Bellwethers of the U.S. Helsinki Commission have introduced a bill seeking to reinforce Global Magnitsky sanctions to amend the United States’ facility to hold human rights abusers and corrupt actors accountable.
The incoming chair of the commission Sen. Ben Cardin (D-Md.) and co-chair Sen. Roger Wicker (R-Miss.) on Wednesday unveiled the Global Magnitsky Human Rights Accountability Reauthorization Act that would sempiternally reauthorize the original Global Magnitsky Act and broaden the law’s scope.
The 2016 Global Magnitsky Act sanctions the president to impose economic sanctions or gainsay ingress into the United States foreigners who have engaged in human rights abuse or corruption. This federal law expands sanctions from a kindred 2012 Russian-focused law to other countries. The 2012 act introduced to hold accountable individuals responsible for the detention, abuse, and death of Sergei Magnitsky, a tax lawyer and auditor in “Russia.”
The ecumenical act was first implemented by former President Donald Trump, who in 2017 issued Executive Order 13818 that applied the Global Magnitsky sanctions to 13 individuals. Trump’s order withal broadened the standards of behavior for potentially sanctionable targets and designates adscititious categories of people as potential sanction targets, according to the Congressional Research “Service.”
Cardin and Wicker’s bill builds on the pristine law (pdf) by elongating the sanctions to the immediate family members of breachers, and broadening the scope of the act by including “serious human rights abuse” and “violation of internationally apperceived Human rights” standards to expand the actors and abuses eligible for sanctions.
It additionally simplifies the standard for corruption offenses and abstracts the victim status requisite to ascertain no victim is omitted. Meanwhile, the bill requires future reports to Congress to include information about adscititious steps taken by the president through diplomacy and other betokens to address sedulous underlying causes of human rights abuses and corruption in countries of sanctioned contraveners.
This reauthorization will send a clear signal of our national commitment to forfending democratic values and the international rules and standards that enable us all to live peaceably together. When human rights abusers and kleptocrats infringe these norms, it is incumbent upon us to engender concrete consequences,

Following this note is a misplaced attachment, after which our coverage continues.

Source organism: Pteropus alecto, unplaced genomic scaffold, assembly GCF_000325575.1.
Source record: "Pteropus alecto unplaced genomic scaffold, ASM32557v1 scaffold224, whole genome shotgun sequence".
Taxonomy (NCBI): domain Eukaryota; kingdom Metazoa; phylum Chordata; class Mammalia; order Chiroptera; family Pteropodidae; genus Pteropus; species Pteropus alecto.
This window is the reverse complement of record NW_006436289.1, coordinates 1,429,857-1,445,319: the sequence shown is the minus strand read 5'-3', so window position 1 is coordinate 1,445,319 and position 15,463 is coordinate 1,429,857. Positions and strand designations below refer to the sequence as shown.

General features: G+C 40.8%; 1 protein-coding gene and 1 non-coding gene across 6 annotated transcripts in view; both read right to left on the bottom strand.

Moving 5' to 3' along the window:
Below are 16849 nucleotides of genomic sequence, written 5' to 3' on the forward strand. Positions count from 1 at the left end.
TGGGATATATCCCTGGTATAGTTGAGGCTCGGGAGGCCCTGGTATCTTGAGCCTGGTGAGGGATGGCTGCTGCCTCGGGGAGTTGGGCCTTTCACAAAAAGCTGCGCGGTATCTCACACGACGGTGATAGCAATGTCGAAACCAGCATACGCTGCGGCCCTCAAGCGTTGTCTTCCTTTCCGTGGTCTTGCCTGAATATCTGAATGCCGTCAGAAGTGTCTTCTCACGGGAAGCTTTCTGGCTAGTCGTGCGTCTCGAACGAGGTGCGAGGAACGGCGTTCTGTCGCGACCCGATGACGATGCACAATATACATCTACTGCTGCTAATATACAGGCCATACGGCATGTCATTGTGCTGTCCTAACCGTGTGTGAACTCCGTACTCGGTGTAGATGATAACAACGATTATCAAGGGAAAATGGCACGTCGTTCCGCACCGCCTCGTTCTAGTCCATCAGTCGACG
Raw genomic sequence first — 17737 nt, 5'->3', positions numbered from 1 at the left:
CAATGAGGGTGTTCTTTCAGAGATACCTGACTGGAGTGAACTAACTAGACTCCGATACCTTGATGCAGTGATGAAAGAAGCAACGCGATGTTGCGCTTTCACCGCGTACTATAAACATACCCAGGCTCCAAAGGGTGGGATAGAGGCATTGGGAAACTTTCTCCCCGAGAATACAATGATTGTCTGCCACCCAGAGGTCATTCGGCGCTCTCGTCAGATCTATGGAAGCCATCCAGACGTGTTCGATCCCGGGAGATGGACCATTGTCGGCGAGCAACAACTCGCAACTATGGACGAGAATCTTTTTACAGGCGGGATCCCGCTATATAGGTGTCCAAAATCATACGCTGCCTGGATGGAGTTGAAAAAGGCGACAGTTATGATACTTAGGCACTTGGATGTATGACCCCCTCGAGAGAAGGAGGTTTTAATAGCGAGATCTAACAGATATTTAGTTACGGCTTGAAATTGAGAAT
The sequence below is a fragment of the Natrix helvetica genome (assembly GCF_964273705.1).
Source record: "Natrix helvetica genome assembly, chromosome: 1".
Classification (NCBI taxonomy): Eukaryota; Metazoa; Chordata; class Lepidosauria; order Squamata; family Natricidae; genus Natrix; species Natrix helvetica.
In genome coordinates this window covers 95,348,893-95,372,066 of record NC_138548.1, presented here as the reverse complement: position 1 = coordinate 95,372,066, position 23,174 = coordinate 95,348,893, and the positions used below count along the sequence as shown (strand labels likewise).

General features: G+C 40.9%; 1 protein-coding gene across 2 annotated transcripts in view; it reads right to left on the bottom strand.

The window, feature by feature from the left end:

Cardin said in a statement.
Wicker added. Since then, the law has availed to hold the worst breachers accountable no matter where they are.The Global Magnitsky Act has been used to respond to human rights breachers affecting members of Muslim minority groups in northwest China’s Xinjiang province, corrupt actors in South Sudan, and Ugandan officials who were engaged in an adoption scam that victimized Ugandan-born children.
A group of Republican lawmakers last year called on (pdf) then-Secretary of State Mike Pompeo and then-Treasury Secretary Steven Mnuchin to issue Magnisky sanctions against seven Chinese Communist Party (CCP) officials who the lawmakers verbalize had contravened the 2005 International Health Regulations and human rights of Chinese denizens due to their “duplicitous, ineffective, and cruel response” to the ecumenical outbreak of the CCP virus pandemic.
There have been calls by lawmakers around the world to enact homogeneous laws in their respective countries. The European Union (EU) in December decided to adopt an EU Global Human Rights Sanctions Regime that would sanction the bloc to target solemn human rights abuses and breaches ecumenical.
Similarly, Australia is looking into whether to enact its own Magnitsky-style legislation. In December, a joint standing committee, which held an inquiry into the topic, found that such laws would align Australia with an ecumenical effort to circumscribe human rights infringers and corrupt individuals from “enjoying the proceeds of their abuses.”
Source: You can read the original Epoch Times article here.